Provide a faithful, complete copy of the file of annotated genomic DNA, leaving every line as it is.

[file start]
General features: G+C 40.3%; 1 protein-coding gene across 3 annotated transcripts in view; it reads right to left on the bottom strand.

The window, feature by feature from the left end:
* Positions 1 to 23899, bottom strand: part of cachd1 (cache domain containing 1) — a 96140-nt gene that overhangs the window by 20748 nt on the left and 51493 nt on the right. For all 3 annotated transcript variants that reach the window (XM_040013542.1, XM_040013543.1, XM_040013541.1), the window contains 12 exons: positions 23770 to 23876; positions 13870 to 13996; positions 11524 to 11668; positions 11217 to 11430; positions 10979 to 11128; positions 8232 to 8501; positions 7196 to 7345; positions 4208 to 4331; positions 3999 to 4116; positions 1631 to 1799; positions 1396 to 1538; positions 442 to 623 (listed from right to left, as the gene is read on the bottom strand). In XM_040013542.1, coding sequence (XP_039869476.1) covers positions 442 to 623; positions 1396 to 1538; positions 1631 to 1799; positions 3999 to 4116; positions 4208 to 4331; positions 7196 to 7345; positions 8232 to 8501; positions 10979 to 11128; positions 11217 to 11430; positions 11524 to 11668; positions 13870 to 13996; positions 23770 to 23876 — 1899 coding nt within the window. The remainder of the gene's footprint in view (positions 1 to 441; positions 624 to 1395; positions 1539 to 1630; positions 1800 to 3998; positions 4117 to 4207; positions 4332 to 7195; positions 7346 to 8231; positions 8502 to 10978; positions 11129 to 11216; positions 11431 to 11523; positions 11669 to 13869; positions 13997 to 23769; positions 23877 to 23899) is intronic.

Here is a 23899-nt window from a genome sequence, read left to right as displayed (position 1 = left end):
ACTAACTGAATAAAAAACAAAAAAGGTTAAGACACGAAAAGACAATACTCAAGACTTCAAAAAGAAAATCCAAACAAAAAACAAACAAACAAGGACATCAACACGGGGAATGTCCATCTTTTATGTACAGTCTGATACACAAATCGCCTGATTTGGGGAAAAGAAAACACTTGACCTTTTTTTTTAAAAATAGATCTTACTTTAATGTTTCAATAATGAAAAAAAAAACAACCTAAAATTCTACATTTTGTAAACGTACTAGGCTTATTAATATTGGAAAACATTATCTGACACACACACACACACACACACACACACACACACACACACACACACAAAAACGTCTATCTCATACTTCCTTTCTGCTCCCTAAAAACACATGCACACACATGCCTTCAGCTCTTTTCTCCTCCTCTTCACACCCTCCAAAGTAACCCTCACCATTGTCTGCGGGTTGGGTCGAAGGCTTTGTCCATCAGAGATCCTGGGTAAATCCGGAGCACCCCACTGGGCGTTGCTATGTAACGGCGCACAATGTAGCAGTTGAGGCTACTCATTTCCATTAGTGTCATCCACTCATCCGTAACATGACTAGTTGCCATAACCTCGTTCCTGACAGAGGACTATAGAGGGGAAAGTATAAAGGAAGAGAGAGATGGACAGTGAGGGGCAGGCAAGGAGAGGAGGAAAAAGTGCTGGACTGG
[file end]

General features: G+C 40.3%; 1 protein-coding gene across 3 annotated transcripts in view; it reads right to left on the bottom strand.

The window, feature by feature from the left end:
* Positions 1 to 23899, bottom strand: part of cachd1 (cache domain containing 1) — a 96140-nt gene that overhangs the window by 20748 nt on the left and 51493 nt on the right. For all 3 annotated transcript variants that reach the window (XM_040013542.1, XM_040013543.1, XM_040013541.1), the window contains 12 exons: positions 23770 to 23876; positions 13870 to 13996; positions 11524 to 11668; positions 11217 to 11430; positions 10979 to 11128; positions 8232 to 8501; positions 7196 to 7345; positions 4208 to 4331; positions 3999 to 4116; positions 1631 to 1799; positions 1396 to 1538; positions 442 to 623 (listed from right to left, as the gene is read on the bottom strand). In XM_040013542.1, coding sequence (XP_039869476.1) covers positions 442 to 623; positions 1396 to 1538; positions 1631 to 1799; positions 3999 to 4116; positions 4208 to 4331; positions 7196 to 7345; positions 8232 to 8501; positions 10979 to 11128; positions 11217 to 11430; positions 11524 to 11668; positions 13870 to 13996; positions 23770 to 23876 — 1899 coding nt within the window. The remainder of the gene's footprint in view (positions 1 to 441; positions 624 to 1395; positions 1539 to 1630; positions 1800 to 3998; positions 4117 to 4207; positions 4332 to 7195; positions 7346 to 8231; positions 8502 to 10978; positions 11129 to 11216; positions 11431 to 11523; positions 11669 to 13869; positions 13997 to 23769; positions 23877 to 23899) is intronic.

Here is a 23899-nt window from a genome sequence, read left to right as displayed (position 1 = left end):
ACTAACTGAATAAAAAACAAAAAAGGTTAAGACACGAAAAGACAATACTCAAGACTTCAAAAAGAAAATCCAAACAAAAAACAAACAAACAAGGACATCAACACGGGGAATGTCCATCTTTTATGTACAGTCTGATACACAAATCGCCTGATTTGGGGAAAAGAAAACACTTGACCTTTTTTTTTAAAAATAGATCTTACTTTAATGTTTCAATAATGAAAAAAAAAACAACCTAAAATTCTACATTTTGTAAACGTACTAGGCTTATTAATATTGGAAAACATTATCTGACACACACACACACACACACACACACACACACACACACACACACACAAAAACGTCTATCTCATACTTCCTTTCTGCTCCCTAAAAACACATGCACACACATGCCTTCAGCTCTTTTCTCCTCCTCTTCACACCCTCCAAAGTAACCCTCACCATTGTCTGCGGGTTGGGTCGAAGGCTTTGTCCATCAGAGATCCTGGGTAAATCCGGAGCACCCCACTGGGCGTTGCTATGTAACGGCGCACAATGTAGCAGTTGAGGCTACTCATTTCCATTAGTGTCATCCACTCATCCGTAACATGACTAGTTGCCATAACCTCGTTCCTGACAGAGGACTATAGAGGGGAAAGTATAAAGGAAGAGAGAGATGGACAGTGAGGGGCAGGCAAGGAGAGGAGGAAAAAGTGCTGGACTGG